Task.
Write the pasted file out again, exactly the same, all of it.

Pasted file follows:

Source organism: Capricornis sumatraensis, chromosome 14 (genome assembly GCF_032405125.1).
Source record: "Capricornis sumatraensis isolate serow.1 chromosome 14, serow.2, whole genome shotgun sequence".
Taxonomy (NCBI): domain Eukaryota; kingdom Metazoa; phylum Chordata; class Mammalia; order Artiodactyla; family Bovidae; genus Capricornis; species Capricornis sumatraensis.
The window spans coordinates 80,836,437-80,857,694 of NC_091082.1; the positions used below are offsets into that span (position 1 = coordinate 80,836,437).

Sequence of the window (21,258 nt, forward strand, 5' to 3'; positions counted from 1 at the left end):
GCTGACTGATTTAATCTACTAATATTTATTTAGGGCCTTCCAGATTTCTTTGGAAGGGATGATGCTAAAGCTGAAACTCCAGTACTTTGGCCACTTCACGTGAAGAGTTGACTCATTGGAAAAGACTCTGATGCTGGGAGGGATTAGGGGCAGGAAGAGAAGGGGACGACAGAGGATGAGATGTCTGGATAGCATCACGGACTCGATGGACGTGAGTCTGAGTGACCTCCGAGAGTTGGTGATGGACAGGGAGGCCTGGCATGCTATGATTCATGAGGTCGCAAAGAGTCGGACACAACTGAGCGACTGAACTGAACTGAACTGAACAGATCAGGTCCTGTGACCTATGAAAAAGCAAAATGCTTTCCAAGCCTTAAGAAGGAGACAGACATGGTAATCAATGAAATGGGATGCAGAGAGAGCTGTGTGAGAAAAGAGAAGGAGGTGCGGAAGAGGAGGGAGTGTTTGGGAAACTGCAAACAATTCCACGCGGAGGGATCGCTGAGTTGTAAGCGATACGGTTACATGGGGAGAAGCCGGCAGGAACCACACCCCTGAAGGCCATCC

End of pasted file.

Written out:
Source organism: Capricornis sumatraensis, chromosome 14 (genome assembly GCF_032405125.1).
Source record: "Capricornis sumatraensis isolate serow.1 chromosome 14, serow.2, whole genome shotgun sequence".
Taxonomy (NCBI): domain Eukaryota; kingdom Metazoa; phylum Chordata; class Mammalia; order Artiodactyla; family Bovidae; genus Capricornis; species Capricornis sumatraensis.
The window spans coordinates 80,836,437-80,857,694 of NC_091082.1; the positions used below are offsets into that span (position 1 = coordinate 80,836,437).

Sequence of the window (21,258 nt, forward strand, 5' to 3'; positions counted from 1 at the left end):
GCTGACTGATTTAATCTACTAATATTTATTTAGGGCCTTCCAGATTTCTTTGGAAGGGATGATGCTAAAGCTGAAACTCCAGTACTTTGGCCACTTCACGTGAAGAGTTGACTCATTGGAAAAGACTCTGATGCTGGGAGGGATTAGGGGCAGGAAGAGAAGGGGACGACAGAGGATGAGATGTCTGGATAGCATCACGGACTCGATGGACGTGAGTCTGAGTGACCTCCGAGAGTTGGTGATGGACAGGGAGGCCTGGCATGCTATGATTCATGAGGTCGCAAAGAGTCGGACACAACTGAGCGACTGAACTGAACTGAACTGAACAGATCAGGTCCTGTGACCTATGAAAAAGCAAAATGCTTTCCAAGCCTTAAGAAGGAGACAGACATGGTAATCAATGAAATGGGATGCAGAGAGAGCTGTGTGAGAAAAGAGAAGGAGGTGCGGAAGAGGAGGGAGTGTTTGGGAAACTGCAAACAATTCCACGCGGAGGGATCGCTGAGTTGTAAGCGATACGGTTACATGGGGAGAAGCCGGCAGGAACCACACCCCTGAAGGCCATCC